|A business firm is a needs-satisfying machine; it is an entity invented and employed by
society to better satisfy the society's interests. A society is better off when properly
regulated business firms are allowed to carry the bulk of economic activity than when
they are not allowed to exist or are severely regulated by the state. And, as history has
documented, societies fare better when they are dependent on such business firms than
when they are dependent on central planning.
The business firm generates consumer satisfaction in return for income that gets
distributed to its owners, employees, suppliers and public goods recipients. Any firm of
any size is in existence because:
This book describes four theories about the firm that have emerged since Adam Smith's
An Inquiry into the Nature and Causes of the Wealth of Nations. These theories are:
The Neoclassical Theory, The Transactions Cost Theory, The Principal-Agent Theory,
and The Evolutionary Theory.
The Neoclassical Theory of the Firm, in its basic form, views the firm as a black box
rational entity. The theory is built on imaginary but plausible production and demand
functions and it establishes the principal of profit maximisation according to which profit
is maximised when marginal revenue is equal to marginal cost. The theory may be used
to, among many other things, describe various market structures, regulation issues,
strategic pricing, barriers to entry, economies of scale and scope and even optimum
portfolio selection of risky assets. The main weakness of the theory is that it assumes
complete information and, as a result, there is no agency problem or concern for
transaction costs due to conflict between owners and suppliers of inputs (even specific to
whatever the firm produces) in the market system. Another weakness of the theory is that
it does not allow for firm evolution.
The Transactions Cost Theory of the Firm focuses on problems of asymmetric
information involved in transactions. The firm, according to this theory, comes into
existence because it successfully minimises ‘make' inputs costs (through vertical
integration) and ‘buy' inputs costs (using available markets). The more specific the inputs
that the firm needs are, the more likely it is that it would produce them internally and/or
acquires them through joint ventures and alliances. The weakness of this theory is that it
does not take into consideration agency costs or firm evolution neither it explains how
vertical integration should take place in the face of investments in human assets, with
unobservable value, that cannot be transferred.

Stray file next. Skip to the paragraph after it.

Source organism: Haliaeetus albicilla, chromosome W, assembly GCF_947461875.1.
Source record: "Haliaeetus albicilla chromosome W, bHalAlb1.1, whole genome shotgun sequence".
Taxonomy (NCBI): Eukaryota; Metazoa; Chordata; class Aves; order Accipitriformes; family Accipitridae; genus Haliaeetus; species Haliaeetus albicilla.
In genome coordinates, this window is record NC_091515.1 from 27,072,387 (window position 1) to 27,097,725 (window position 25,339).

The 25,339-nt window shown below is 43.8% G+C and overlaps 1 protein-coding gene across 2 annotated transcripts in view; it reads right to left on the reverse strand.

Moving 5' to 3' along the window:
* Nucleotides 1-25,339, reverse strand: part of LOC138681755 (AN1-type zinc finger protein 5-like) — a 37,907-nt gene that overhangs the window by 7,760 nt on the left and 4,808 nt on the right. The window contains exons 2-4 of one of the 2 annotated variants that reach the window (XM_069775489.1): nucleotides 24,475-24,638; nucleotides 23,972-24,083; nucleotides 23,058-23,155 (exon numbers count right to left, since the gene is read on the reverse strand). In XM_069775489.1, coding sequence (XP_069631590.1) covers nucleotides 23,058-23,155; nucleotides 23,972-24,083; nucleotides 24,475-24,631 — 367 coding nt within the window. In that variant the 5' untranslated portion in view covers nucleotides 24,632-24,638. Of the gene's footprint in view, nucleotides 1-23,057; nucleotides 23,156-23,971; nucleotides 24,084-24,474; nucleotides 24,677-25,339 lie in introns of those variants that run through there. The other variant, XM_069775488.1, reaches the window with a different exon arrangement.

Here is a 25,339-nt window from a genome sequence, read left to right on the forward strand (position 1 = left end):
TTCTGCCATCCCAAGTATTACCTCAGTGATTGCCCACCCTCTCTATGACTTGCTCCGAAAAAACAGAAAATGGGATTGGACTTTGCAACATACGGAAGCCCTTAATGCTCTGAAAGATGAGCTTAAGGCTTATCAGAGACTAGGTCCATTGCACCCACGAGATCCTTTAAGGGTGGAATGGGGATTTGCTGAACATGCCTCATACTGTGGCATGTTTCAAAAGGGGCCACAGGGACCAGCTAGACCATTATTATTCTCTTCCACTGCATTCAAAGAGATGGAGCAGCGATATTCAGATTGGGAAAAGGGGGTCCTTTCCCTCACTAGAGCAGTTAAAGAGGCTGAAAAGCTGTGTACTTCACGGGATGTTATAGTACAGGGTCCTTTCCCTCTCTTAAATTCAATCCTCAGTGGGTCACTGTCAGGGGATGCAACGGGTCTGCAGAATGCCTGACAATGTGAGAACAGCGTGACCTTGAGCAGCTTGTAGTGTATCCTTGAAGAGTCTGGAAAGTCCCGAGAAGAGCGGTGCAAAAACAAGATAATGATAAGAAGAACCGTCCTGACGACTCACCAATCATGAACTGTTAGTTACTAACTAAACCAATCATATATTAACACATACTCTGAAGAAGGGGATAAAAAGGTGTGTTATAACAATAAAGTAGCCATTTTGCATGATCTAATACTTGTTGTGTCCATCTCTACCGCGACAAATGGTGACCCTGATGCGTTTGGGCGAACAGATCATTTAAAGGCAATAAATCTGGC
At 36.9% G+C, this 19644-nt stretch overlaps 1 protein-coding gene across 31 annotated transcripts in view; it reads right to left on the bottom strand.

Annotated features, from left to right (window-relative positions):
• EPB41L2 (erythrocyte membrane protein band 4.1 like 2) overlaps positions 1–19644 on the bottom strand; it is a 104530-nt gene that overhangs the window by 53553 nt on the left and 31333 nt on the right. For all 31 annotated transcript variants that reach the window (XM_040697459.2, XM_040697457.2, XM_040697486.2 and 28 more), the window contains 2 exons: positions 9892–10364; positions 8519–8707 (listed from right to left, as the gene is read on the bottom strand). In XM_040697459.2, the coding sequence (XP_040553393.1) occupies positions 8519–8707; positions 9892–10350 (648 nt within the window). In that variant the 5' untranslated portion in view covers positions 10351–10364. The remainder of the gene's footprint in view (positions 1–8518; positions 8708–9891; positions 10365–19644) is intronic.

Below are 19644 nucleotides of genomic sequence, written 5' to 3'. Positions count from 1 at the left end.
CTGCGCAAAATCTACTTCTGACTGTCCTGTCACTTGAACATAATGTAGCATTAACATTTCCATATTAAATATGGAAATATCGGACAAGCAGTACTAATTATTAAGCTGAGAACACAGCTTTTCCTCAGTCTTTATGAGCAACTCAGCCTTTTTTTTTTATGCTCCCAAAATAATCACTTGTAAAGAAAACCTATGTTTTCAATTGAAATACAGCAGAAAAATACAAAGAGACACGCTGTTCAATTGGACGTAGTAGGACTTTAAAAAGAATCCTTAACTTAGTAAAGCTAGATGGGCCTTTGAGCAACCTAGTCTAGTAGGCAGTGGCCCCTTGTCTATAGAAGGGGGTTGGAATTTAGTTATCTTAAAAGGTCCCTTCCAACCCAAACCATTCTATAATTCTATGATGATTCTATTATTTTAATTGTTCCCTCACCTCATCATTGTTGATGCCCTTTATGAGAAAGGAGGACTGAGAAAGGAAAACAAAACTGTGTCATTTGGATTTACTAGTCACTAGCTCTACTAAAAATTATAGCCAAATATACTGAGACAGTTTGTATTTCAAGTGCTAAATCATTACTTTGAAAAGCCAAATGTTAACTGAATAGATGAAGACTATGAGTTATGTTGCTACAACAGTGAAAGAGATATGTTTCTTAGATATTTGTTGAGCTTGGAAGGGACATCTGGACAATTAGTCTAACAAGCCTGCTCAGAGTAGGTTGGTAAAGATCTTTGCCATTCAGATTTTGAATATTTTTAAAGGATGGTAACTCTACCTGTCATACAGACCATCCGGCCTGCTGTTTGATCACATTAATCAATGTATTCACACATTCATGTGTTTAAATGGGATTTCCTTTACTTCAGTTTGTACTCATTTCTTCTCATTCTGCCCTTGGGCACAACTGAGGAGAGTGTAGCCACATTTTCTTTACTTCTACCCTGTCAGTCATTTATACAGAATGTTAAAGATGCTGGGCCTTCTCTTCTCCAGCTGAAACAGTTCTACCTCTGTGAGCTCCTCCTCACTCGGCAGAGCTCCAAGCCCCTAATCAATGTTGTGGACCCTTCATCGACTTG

The Principal-Agent Theory of the Firm extends the neoclassical theory by adding
agents to the firm. The theory is concerned with friction due to asymmetric information between owners of firms and their stakeholders or managers and employees; the friction
between agent and principal, requires precise measurement of agent performance and the
engineering of incentive mechanisms. The weaknesses of the theory are many: it is
difficult to engineer incentive mechanisms, it relies on complicated incomplete contracts
(borderline unenforceable), it ignores transaction costs (both external and internal), and it
does not allow for firm evolution.
The Evolutionary Theory of the Firm places emphasis on production capabilities and
process as well as product innovation. The firm according to this theory possesses unique
resources, tied semi-permanently to the firm, and capabilities; the firm’s recourses can be
classified into four categories: financial, physical, human and organisational. The theory
sees the firm as a reactor to change and a creator of change for competitive advantage.
The firm, as a creator of change, may cause creative destruction, which in turn may give
birth to new industries and enable sectors of, or entire, economies to grow. Although
many countries have established architectures to support entrepreneurial endeavours, a
weakness of the theory remains: process and product innovation (especially the latter) are
mostly due to serendipity and as a result ‘entrepreneurship’ is a very expensive factor of
production; in the pursuit of profit and general well-being, it cannot be easily
programmed within a firm or a nation.
The book consists of nine chapters followed by an epilogue:
- it identifies a consumer need and develops/invents a recipe on how to satisfy that
- it makes the right decisions with respect to making or buying inputs so that it
delivers its recipe at the lowest possible cost
- it provides the best incentives to its stakeholders and because
- it constantly and deliberately evolves through the relentless pursuit of competitive,
organisation and strategic advantage.
- Chapters 1 and 2 describe the external environment of the firm and the firm’s
decision-making process with emphasis on strengths and weaknesses of the
following models: rational, satisficing, probabilistic (inclusive of Bayesian),
cost/benefit and behavioural.
- Chapters 3–6 are devoted to the Neoclassical Theory of the Firm and some of its
applications ranging from market structures to managing a portfolio of risky assets
and from free pricing to regulation.
- Chapter 7 describes the Transactions Cost Theory of the Firm and its variants as well
as hybrids (structures between the extremes of markets and hierarchies).
- Chapter 8 focuses on the Principal-Agent Theory of the Firm, the central problem of
which is how to induce the agent to act in the best interests of the principal when the
agent has an informational advantage over, and different interests from, the principal.
- Chapter 9 deals with the Evolutionary Theory of the Firm built around the concepts
of creative destruction, competitive advantage, entrepreneurial styles and habitat,
strategy and firm structure as well as entrepreneurial architecture.